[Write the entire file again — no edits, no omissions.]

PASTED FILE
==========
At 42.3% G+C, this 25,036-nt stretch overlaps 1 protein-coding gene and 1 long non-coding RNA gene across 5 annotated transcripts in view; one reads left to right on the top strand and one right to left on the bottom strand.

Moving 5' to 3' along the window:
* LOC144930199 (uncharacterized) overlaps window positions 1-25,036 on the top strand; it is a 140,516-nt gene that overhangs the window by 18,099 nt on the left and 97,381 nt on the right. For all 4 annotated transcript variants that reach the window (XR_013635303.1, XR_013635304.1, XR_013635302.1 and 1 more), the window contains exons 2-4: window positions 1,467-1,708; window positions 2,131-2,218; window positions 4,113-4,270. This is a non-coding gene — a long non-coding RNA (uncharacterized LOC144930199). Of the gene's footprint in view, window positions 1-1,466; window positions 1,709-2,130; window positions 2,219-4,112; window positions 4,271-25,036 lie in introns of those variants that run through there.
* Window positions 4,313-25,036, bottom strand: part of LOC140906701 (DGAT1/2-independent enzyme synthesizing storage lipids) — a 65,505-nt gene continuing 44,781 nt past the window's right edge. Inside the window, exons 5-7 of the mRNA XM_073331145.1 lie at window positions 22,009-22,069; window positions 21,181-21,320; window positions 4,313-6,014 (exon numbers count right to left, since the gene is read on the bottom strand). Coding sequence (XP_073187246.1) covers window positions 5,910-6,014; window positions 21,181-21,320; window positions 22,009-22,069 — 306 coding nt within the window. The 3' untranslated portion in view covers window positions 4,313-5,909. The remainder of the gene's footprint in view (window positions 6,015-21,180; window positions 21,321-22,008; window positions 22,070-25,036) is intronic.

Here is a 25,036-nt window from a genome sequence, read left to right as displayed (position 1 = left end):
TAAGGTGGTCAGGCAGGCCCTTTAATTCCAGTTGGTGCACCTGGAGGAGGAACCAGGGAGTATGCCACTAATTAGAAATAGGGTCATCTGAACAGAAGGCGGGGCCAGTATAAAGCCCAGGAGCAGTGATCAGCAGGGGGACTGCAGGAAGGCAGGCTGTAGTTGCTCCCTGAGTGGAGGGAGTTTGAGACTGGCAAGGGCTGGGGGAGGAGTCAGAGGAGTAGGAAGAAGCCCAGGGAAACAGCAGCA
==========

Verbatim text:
At 42.3% G+C, this 25,036-nt stretch overlaps 1 protein-coding gene and 1 long non-coding RNA gene across 5 annotated transcripts in view; one reads left to right on the top strand and one right to left on the bottom strand.

Moving 5' to 3' along the window:
* LOC144930199 (uncharacterized) overlaps window positions 1-25,036 on the top strand; it is a 140,516-nt gene that overhangs the window by 18,099 nt on the left and 97,381 nt on the right. For all 4 annotated transcript variants that reach the window (XR_013635303.1, XR_013635304.1, XR_013635302.1 and 1 more), the window contains exons 2-4: window positions 1,467-1,708; window positions 2,131-2,218; window positions 4,113-4,270. This is a non-coding gene — a long non-coding RNA (uncharacterized LOC144930199). Of the gene's footprint in view, window positions 1-1,466; window positions 1,709-2,130; window positions 2,219-4,112; window positions 4,271-25,036 lie in introns of those variants that run through there.
* Window positions 4,313-25,036, bottom strand: part of LOC140906701 (DGAT1/2-independent enzyme synthesizing storage lipids) — a 65,505-nt gene continuing 44,781 nt past the window's right edge. Inside the window, exons 5-7 of the mRNA XM_073331145.1 lie at window positions 22,009-22,069; window positions 21,181-21,320; window positions 4,313-6,014 (exon numbers count right to left, since the gene is read on the bottom strand). Coding sequence (XP_073187246.1) covers window positions 5,910-6,014; window positions 21,181-21,320; window positions 22,009-22,069 — 306 coding nt within the window. The 3' untranslated portion in view covers window positions 4,313-5,909. The remainder of the gene's footprint in view (window positions 6,015-21,180; window positions 21,321-22,008; window positions 22,070-25,036) is intronic.

Here is a 25,036-nt window from a genome sequence, read left to right as displayed (position 1 = left end):
TAAGGTGGTCAGGCAGGCCCTTTAATTCCAGTTGGTGCACCTGGAGGAGGAACCAGGGAGTATGCCACTAATTAGAAATAGGGTCATCTGAACAGAAGGCGGGGCCAGTATAAAGCCCAGGAGCAGTGATCAGCAGGGGGACTGCAGGAAGGCAGGCTGTAGTTGCTCCCTGAGTGGAGGGAGTTTGAGACTGGCAAGGGCTGGGGGAGGAGTCAGAGGAGTAGGAAGAAGCCCAGGGAAACAGCAGCA